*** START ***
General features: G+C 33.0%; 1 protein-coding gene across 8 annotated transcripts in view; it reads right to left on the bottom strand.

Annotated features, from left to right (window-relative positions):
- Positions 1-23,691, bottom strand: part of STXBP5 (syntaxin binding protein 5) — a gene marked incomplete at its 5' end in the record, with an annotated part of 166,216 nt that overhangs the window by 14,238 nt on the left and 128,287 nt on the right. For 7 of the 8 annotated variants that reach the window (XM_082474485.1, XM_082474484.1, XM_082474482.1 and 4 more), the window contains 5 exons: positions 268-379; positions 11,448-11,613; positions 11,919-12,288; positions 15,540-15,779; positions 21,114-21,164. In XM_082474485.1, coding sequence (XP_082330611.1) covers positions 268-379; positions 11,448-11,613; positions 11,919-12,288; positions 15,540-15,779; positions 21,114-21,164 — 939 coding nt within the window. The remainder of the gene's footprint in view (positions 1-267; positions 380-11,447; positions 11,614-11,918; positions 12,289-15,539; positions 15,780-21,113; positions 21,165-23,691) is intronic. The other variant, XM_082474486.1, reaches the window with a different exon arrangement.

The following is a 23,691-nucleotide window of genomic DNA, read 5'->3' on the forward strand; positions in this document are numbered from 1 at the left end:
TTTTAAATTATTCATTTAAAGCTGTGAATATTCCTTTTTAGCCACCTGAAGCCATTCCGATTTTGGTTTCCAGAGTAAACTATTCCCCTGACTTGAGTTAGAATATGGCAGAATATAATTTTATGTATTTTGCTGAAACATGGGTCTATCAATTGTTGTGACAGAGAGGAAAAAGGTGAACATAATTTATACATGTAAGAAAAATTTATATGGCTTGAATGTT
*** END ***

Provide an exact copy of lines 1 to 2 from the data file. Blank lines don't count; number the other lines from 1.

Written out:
General features: G+C 33.0%; 1 protein-coding gene across 8 annotated transcripts in view; it reads right to left on the bottom strand.

Annotated features, from left to right (window-relative positions):